My son had a birthday this past weekend.
As I sat across from him at the breakfast table, I couldn’t believe that this child of mine was already twenty.
I sat mesmerized as I looked at his handsome face.
Dark, curly hair, beautiful chocolate brown eyes and eyelashes so long, they make women cry.
Where had the time gone?
It seemed like only yesterday we were trading Pokemon cards and now, a leisurely conversation was composed of discussing the theories of Freud and Carl Jung.
As he looked up from his plate, I heard him say, “What’s wrong, Mom?” and I replied, “Oh nothing, just admiring how handsome you are.”
Little did he know that in the time he had been sitting eating his pancakes, a hundred slides had flashed before my eyes.
His first day of kindergarten, the first time he made a basket, the day he learned to ride a bike, the day he learned to write his name, the time he won first prize in the science fair, the day he scored his first touchdown, his first solo flight, the day he graduated, the art contest where his sculpture won third prize.
Like frames in a film, episodes of his life flashed before my eyes.
My heart swelled with pride as I remembered the day he walked into the living room and announced, “I’m a big boy, Mommy. Tonight, I sleep in my bed.” He was two.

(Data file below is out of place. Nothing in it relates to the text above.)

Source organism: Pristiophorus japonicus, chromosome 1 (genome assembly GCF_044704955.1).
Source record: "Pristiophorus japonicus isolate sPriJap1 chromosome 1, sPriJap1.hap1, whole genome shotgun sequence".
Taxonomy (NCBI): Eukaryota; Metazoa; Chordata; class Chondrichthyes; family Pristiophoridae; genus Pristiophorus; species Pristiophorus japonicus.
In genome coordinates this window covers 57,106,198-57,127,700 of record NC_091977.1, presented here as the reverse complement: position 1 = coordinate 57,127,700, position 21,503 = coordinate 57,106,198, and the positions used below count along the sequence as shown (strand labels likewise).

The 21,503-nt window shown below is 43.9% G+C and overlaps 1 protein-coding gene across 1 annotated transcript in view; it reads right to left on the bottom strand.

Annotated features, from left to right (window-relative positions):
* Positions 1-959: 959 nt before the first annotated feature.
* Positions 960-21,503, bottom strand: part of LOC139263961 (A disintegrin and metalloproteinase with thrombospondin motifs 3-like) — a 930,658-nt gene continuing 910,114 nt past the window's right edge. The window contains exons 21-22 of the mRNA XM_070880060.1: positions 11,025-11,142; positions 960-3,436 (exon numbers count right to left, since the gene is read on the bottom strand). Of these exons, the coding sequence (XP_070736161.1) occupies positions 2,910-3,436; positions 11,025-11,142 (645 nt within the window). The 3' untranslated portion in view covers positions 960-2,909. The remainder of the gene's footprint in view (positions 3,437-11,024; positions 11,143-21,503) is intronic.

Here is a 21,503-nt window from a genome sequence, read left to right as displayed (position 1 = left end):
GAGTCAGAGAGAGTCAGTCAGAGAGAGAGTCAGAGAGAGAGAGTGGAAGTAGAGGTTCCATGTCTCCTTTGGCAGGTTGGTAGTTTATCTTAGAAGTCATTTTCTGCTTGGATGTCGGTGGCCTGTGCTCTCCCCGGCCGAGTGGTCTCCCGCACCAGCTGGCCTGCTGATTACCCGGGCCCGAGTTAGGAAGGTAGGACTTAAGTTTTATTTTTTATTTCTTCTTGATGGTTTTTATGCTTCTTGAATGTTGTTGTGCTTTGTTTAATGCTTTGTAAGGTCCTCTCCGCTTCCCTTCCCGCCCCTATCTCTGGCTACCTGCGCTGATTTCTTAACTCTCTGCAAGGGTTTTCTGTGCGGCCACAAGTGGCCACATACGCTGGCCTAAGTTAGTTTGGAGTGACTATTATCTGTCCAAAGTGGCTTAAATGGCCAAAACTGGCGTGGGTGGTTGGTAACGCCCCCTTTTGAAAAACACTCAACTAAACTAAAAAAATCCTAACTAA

Or the night he came into my room and asked, “Mommy, do you want me to check if there are monsters in your closet?” He was four.
Or the time he said, “Mommy, when I grow up I want to be a doctor.” He was six.
The time he announced, “Mom, I changed my mind. I want to be a ninja.” He was eight.
And who could forget the time I picked him up from school and he shouted, “You’re late and the ugly girl in my class has been chasing me so she can kiss me!” He was ten.
I thought of the day he said, “I don’t care if I’m short. I want to try out for the basketball team.” He was 12.
Yes, time has surely flown.
And now this young man was twenty.
Soon he would graduate from the university, find a job, and move out.
The thought of him leaving broke my heart.
I was not ready to deal with the empty nest syndrome.
I was not ready to admit that my services as a mom would no longer be required.
I wasn’t ready for him to have grown up so fast.
And yet he had.
I smiled as I said, “Are you my best boy?”
My smile grew wider as I heard him say, “Mom, I’m your only boy.”
Yes, he had turned twenty, but in my heart, he would always be my baby boy.
Today I’m linking up with Heidi’s Black and White Wednesday.